When I saw the film as a teenager I dismissed it as a lesser effort, thinking it stagy. But I was an idiot then. I disavow most of what I said in the 1980s. Hitchcock doesn’t make the expected attempt to open up Knott’s play, keeping the action almost entirely in the Wendices’ flat and using the claustrophobia to his advantage. He relishes every bit of Knott’s stagecraft no matter how hokey; he practically imposes a proscenium arch over the closing moments, making you appreciate how effective the piece must have been when performed live. John Williams reprises his Tony-award winning performance as Inspector Hubbard, the blandly implacable detective. There’s more than a hint of Lieutenant Columbo in the character, right down to the “one more thing” question as he’s heading out the door. The film was shot but not initially released in 3-D. To think that audiences missed all the excitement of a key going into a lock.

For the record, Rosemarie thought it was great.

Wednesday, May 18, 2011

On The Web: My Guilty Pleasure at Crimespree

Crimespree Magazine is your go-to source for information on crime no matter the format: in print, on TV, or at the movies. Redoubtable entertainment editor Jeremy Lynch has brought back his Guilty Pleasures series and was kind enough to ask me to participate.

I could have taken the easy way out. I could have waxed rhapsodic about Jade and been done with it, emerging with some of my dignity intact.

But no. I had to give poor Jeremy more than he bargained for. I’ll say this for myself: I am unafraid to put the guilt in guilty pleasure.

Skate on over to Crimespree to see which movie I picked.

Saturday, May 14, 2011

Extra, Extra!: Noir City

The wait, ladies and gentlemen, is over. The all-new issue of Noir City is out. Completely redesigned by Michael Kronenberg, the house rag of the Film Noir Foundation is now a true magazine – and renamed to boot. (Noir City Sentinel, R.I.P.) To commemorate the new launch, this gorgeous issue is the biggest to date, tipping the scales at over 100 pages.

I’m particularly excited about this edition because yours truly penned the cover story. It’s a survey of songbirds in film noir, those world-weary chanteuses who step up to microphones in swank joints and dive bars alike to provide a few moments of comfort. The article covers dozens of films and includes a sidebar on forgotten thrushes, the singers who provided the vocals for some of noir’s most glamorous dames. The piece was a labor of love, and I hope readers enjoy it.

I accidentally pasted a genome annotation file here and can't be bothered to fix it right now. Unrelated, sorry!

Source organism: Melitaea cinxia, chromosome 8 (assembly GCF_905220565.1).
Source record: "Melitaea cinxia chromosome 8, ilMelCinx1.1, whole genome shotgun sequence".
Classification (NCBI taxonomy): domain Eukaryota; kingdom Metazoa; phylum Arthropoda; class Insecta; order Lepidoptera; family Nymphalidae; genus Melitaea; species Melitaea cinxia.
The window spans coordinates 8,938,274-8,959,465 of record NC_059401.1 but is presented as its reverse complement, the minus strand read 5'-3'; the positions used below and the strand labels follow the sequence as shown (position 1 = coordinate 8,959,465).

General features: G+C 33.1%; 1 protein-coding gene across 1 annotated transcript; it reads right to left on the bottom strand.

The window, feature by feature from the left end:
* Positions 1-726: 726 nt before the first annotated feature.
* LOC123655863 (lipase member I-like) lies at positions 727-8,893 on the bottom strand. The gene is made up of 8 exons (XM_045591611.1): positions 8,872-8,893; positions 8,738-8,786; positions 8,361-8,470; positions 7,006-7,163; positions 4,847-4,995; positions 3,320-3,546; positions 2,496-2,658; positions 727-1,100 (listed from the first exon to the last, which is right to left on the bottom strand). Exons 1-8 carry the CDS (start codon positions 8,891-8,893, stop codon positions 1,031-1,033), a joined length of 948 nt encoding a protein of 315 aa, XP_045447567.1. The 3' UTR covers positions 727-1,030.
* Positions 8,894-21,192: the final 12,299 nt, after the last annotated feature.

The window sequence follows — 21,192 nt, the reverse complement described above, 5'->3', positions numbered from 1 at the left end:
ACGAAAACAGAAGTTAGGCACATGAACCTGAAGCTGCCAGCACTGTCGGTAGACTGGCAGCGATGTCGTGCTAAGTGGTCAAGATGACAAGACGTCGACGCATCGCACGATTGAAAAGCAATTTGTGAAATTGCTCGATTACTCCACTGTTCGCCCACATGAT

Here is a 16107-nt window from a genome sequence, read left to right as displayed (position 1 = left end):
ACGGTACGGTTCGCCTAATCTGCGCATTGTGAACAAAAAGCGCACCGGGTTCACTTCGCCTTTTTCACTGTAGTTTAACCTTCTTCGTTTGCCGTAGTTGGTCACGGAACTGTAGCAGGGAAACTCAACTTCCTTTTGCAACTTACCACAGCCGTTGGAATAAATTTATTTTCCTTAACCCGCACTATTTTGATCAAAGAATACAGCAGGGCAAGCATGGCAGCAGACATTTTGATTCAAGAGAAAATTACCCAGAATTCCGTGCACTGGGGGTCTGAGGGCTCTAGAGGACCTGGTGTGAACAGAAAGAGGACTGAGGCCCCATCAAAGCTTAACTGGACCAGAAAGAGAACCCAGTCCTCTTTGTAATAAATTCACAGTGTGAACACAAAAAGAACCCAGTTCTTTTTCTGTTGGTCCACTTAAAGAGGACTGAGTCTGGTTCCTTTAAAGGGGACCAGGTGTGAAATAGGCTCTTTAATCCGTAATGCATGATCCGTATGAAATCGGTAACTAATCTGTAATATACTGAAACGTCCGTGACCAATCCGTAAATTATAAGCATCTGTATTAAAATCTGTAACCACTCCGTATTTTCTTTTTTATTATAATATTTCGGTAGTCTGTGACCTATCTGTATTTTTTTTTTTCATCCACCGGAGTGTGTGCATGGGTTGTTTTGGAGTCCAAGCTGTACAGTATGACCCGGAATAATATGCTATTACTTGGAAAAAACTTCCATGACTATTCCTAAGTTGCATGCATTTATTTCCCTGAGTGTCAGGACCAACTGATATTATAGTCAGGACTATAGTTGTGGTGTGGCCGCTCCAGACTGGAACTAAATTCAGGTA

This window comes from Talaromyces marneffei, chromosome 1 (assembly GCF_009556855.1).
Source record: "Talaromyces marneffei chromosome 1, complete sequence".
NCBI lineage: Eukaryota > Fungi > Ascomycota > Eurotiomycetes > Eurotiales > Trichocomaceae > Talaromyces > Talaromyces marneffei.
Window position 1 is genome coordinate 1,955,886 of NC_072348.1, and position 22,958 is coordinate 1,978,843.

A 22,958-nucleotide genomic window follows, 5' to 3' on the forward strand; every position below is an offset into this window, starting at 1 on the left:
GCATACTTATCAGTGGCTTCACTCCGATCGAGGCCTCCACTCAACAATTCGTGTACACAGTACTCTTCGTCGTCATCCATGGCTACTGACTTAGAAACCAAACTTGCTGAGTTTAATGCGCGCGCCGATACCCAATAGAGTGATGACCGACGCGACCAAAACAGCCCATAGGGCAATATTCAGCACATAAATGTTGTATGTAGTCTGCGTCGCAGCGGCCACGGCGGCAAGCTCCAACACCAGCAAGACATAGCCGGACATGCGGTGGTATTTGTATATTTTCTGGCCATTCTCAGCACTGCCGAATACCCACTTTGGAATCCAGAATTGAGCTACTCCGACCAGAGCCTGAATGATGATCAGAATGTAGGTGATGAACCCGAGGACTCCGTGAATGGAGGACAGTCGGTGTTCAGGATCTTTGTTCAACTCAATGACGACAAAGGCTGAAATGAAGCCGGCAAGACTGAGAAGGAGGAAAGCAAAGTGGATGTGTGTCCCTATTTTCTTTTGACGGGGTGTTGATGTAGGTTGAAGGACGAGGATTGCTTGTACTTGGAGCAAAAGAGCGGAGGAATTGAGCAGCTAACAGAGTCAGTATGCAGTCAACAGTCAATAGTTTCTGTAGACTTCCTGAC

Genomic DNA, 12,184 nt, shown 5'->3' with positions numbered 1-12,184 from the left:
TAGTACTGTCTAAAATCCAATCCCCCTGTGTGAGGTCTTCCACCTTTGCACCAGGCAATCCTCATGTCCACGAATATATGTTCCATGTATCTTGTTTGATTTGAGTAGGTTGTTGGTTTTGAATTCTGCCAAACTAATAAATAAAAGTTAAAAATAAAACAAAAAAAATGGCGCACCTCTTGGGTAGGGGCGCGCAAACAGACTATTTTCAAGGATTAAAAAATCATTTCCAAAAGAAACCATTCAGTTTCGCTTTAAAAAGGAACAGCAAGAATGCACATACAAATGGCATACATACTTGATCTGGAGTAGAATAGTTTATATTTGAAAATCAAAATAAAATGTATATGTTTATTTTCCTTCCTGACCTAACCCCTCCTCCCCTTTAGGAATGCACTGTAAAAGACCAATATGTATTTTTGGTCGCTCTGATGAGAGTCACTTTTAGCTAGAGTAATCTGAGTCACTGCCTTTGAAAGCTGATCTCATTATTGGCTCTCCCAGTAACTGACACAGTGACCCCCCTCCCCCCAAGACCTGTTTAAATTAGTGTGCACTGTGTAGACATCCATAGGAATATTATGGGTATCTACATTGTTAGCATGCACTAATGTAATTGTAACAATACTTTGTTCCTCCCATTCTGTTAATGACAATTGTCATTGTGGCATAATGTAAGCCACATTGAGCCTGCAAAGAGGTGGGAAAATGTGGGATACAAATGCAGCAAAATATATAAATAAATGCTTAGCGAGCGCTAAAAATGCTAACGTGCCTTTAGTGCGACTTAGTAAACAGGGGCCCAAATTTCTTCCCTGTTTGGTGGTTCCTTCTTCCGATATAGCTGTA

I also contributed to the exhaustive tribute to Raymond Burr and the Perry Mason stable of players with a salute to Della Street herself, Barbara Hale.

Also in this issue: Jake Hinkson on Orson Welles, Mark Fertig on the sad life of Alan Ladd, reviews of contemporary noir, and so much more. It’s an embarrassment of riches and I’m honored to be a part of it. To get your copy, simply donate a minimum of twenty dollars to the Film Noir Foundation. You’ll be supporting their important work.

While I’m at it, let me also note that the Noir City Sentinel Annual #3, featuring several of my articles including a history of the Whistler films, is now for sale at Amazon. Look at all those glowing reviews! You’d be a fool not to buy it.

Tuesday, May 10, 2011

Movie: A Somewhat Gentle Man (U.S. 2011)

This somewhat gentle movie slipped into a handful of theaters at the start of the year and is now on DVD and Netflix Instant. Ulrik (Stellan Skarsgård) walks out of prison after serving 12 years for murder – and finds out everyone has his release date wrong. He’s got that kind of luck. His old boss sets him up with a hovel and a lousy job, expecting him to seek vengeance on the man who sent him away. But once Ulrik discovers he’s due to be a grandfather, he considers the completely alien prospect of simply living his life.

Everything about the movie is beautifully deadpan; even the composition of director Hans Petter Moland’s shots is funny. The Norwegian Tourist Board cannot be happy with the chosen locations. The characters are uniformly shabby and disreputable, grabbing for what they can at the margins, yet they’re treated with real affection. You generally know where the story is going but it still manages to sneak up on you. Much of the credit goes to Skarsgård. From the second you glimpse his ponytail, it’s clear he owns this character. He gives an epically Zen performance; the simple joy Ulrik is able to take in small things becomes a sizeable joy indeed. And if there’s not a soundtrack album, there ought to be. A lovely surprise of a film.